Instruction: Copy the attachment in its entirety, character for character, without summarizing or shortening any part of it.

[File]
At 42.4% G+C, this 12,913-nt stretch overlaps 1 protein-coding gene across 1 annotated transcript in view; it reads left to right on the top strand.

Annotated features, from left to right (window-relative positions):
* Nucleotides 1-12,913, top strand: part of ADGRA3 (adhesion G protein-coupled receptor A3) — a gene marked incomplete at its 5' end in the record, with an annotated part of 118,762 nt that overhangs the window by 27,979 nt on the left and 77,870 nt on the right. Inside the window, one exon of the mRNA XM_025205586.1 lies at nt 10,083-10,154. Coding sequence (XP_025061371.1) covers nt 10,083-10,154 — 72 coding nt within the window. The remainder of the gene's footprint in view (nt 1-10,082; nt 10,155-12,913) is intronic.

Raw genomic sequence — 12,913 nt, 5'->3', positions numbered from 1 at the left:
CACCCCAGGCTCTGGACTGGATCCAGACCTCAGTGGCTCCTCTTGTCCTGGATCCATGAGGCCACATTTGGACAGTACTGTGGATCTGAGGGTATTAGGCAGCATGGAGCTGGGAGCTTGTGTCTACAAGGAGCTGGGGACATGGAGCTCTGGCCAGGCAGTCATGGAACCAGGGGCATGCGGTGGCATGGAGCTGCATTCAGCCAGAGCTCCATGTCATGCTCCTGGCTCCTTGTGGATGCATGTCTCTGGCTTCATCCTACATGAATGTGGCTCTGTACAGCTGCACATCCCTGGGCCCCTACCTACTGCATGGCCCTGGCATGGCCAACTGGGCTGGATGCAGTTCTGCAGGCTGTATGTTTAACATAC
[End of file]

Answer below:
At 42.4% G+C, this 12,913-nt stretch overlaps 1 protein-coding gene across 1 annotated transcript in view; it reads left to right on the top strand.

Annotated features, from left to right (window-relative positions):
* Nucleotides 1-12,913, top strand: part of ADGRA3 (adhesion G protein-coupled receptor A3) — a gene marked incomplete at its 5' end in the record, with an annotated part of 118,762 nt that overhangs the window by 27,979 nt on the left and 77,870 nt on the right. Inside the window, one exon of the mRNA XM_025205586.1 lies at nt 10,083-10,154. Coding sequence (XP_025061371.1) covers nt 10,083-10,154 — 72 coding nt within the window. The remainder of the gene's footprint in view (nt 1-10,082; nt 10,155-12,913) is intronic.

Raw genomic sequence — 12,913 nt, 5'->3', positions numbered from 1 at the left:
CACCCCAGGCTCTGGACTGGATCCAGACCTCAGTGGCTCCTCTTGTCCTGGATCCATGAGGCCACATTTGGACAGTACTGTGGATCTGAGGGTATTAGGCAGCATGGAGCTGGGAGCTTGTGTCTACAAGGAGCTGGGGACATGGAGCTCTGGCCAGGCAGTCATGGAACCAGGGGCATGCGGTGGCATGGAGCTGCATTCAGCCAGAGCTCCATGTCATGCTCCTGGCTCCTTGTGGATGCATGTCTCTGGCTTCATCCTACATGAATGTGGCTCTGTACAGCTGCACATCCCTGGGCCCCTACCTACTGCATGGCCCTGGCATGGCCAACTGGGCTGGATGCAGTTCTGCAGGCTGTATGTTTAACATAC